One of my favorite early spring veggies to grow is peas. Easy to grow and abundant producers, this wonderful legume will provide lots of peas for fresh spring eating and many more for freezing to enjoy all year.
Peas, like lettuce, are a cooler season crop. To grow peas, the plants must flower and start bearing fruit prior to 80 degree Fahrenheit temperatures. Remember to plant your peas in your vegetable garden early to beat the heat.
Peas are grouped into three basic categories: garden peas, snap peas, and snow peas. Garden peas, also called English peas or Green peas, are to be shelled. The Garden pea, itself, can be wrinkled or smooth. The smooth ones are better to be used as dried peas or soup peas. The wrinkled textured Garden peas are popular for home vegetable gardens, because they are sweeter. With Snap peas, you eat the pod, too, like with Snap beans. And Snow peas, also called Sugar peas, are the very tender, flat pea pods.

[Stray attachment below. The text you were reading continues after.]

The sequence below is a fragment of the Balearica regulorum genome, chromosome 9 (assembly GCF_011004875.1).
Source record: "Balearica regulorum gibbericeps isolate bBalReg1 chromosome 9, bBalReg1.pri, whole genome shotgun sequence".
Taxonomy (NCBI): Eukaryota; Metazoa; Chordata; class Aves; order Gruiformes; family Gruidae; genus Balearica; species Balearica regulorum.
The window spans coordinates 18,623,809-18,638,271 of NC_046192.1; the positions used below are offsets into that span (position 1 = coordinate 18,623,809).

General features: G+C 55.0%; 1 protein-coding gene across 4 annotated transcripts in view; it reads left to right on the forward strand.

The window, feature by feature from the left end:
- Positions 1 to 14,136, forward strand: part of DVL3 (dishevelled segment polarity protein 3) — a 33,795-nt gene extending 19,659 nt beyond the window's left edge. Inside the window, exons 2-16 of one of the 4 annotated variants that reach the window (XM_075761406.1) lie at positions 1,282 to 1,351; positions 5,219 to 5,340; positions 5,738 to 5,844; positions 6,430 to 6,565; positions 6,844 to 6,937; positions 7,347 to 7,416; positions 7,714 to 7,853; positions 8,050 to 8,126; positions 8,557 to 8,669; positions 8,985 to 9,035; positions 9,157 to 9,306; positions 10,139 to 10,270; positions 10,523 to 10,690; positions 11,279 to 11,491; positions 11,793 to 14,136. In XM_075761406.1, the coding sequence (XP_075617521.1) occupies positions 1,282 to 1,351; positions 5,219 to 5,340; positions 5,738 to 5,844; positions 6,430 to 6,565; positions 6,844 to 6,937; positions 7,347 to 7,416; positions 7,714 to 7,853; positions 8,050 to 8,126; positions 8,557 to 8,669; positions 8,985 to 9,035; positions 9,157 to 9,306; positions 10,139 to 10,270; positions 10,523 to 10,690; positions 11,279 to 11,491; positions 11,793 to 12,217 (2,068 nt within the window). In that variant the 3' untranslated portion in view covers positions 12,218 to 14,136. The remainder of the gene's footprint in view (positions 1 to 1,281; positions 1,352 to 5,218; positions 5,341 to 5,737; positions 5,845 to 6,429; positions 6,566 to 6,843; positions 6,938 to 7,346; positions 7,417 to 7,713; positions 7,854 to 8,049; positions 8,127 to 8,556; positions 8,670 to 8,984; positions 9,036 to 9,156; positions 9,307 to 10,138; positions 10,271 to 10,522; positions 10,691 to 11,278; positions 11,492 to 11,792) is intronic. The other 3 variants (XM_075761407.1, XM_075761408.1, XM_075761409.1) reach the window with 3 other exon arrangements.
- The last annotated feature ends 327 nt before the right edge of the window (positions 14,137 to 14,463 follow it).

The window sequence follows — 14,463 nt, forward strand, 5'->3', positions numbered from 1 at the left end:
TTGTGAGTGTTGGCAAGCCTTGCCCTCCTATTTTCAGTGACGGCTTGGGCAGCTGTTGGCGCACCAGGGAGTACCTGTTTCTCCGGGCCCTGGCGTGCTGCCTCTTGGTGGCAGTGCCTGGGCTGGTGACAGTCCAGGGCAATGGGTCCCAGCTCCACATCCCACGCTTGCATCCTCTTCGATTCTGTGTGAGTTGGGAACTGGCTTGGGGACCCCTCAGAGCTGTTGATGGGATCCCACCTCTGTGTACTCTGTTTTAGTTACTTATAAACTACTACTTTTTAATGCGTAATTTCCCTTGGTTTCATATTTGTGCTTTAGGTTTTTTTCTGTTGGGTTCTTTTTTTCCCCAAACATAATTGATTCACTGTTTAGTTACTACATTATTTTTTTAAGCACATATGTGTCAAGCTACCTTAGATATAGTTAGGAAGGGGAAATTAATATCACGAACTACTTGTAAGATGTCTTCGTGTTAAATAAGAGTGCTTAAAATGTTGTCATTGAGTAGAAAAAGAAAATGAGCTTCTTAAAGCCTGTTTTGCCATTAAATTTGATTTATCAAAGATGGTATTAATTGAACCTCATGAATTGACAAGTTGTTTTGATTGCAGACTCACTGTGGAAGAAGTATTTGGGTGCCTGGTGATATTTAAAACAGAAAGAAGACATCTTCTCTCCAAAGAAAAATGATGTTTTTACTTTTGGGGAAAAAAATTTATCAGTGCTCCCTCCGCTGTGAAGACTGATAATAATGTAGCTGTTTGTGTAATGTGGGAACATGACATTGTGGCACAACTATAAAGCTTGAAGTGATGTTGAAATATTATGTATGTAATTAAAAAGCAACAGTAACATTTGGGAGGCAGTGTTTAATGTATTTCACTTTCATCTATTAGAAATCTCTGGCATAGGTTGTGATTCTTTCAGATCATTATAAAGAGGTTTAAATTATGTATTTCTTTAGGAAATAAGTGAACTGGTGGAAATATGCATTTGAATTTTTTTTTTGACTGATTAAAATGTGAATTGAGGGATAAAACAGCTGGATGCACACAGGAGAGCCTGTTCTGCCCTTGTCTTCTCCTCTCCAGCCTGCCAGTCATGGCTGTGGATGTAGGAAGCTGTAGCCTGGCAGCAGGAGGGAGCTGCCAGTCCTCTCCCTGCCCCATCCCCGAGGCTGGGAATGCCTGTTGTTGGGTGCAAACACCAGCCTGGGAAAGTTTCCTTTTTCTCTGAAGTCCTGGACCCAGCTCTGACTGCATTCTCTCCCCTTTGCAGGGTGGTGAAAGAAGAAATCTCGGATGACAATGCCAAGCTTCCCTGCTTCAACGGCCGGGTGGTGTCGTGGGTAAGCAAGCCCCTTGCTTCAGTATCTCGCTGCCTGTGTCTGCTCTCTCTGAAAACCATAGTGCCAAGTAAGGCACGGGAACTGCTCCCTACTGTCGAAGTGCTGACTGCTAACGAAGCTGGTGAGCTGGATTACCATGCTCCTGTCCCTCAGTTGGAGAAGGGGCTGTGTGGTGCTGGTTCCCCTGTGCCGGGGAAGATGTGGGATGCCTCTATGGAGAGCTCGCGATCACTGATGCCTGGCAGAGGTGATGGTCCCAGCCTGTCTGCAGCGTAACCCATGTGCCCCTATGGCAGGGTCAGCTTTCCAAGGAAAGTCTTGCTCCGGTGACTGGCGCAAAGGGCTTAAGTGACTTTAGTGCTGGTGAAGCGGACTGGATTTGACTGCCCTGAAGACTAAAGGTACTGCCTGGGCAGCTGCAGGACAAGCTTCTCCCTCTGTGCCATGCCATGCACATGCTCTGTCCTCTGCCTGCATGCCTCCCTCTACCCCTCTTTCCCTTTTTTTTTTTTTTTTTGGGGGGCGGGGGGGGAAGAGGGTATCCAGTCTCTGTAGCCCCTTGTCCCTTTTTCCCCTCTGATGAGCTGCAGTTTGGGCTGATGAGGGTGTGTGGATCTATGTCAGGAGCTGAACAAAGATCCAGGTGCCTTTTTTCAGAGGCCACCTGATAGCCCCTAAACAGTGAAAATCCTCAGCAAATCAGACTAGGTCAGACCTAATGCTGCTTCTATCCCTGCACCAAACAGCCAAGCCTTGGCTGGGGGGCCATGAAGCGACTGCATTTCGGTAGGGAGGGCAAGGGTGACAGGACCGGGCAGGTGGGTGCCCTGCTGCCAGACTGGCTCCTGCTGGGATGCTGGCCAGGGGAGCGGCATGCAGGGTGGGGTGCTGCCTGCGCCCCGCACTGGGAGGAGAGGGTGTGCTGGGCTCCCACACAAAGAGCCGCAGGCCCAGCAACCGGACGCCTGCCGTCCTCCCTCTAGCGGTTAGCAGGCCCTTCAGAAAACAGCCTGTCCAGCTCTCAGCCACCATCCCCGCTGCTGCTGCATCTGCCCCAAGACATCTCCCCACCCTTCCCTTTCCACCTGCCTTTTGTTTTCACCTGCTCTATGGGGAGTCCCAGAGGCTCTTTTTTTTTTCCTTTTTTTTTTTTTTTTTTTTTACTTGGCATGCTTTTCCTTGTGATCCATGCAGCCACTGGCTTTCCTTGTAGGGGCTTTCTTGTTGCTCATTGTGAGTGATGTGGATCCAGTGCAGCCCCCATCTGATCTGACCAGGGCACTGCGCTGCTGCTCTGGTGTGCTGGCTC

Popular pea varieties
Eclipse, Dakota, Tom Thumb, Knight, Canoe, Caseload, Alaska, Green Arrow, Little Marvel, Thomas Laxton, Wando.
Sugar Snap Pole, Sugar Ann, Snappy, Sugar Bon, Sugar Daddy, Sugar Snap, Sugar Sprint, Amish Snap, Cascadia.
Oregon Sugar Pod II, Oregon Giant, Dwarf Grey Sugar, Mammoth Melting Sugar, Snowflake, Snow Sweet.
Dwarf varieties are great for container gardening!
Preferred Growing Conditions
Peas do like full sun. But, because peas are a cooler season crop, they can stand a little shade as the temperatures start to climb.
Garden soil for peas should have around a 6.5 pH level. Compost is the best advice I can give to make your soil the healthiest. It fills your soil with nutrients, and organic matter that helps water retention for moist soil that peas love.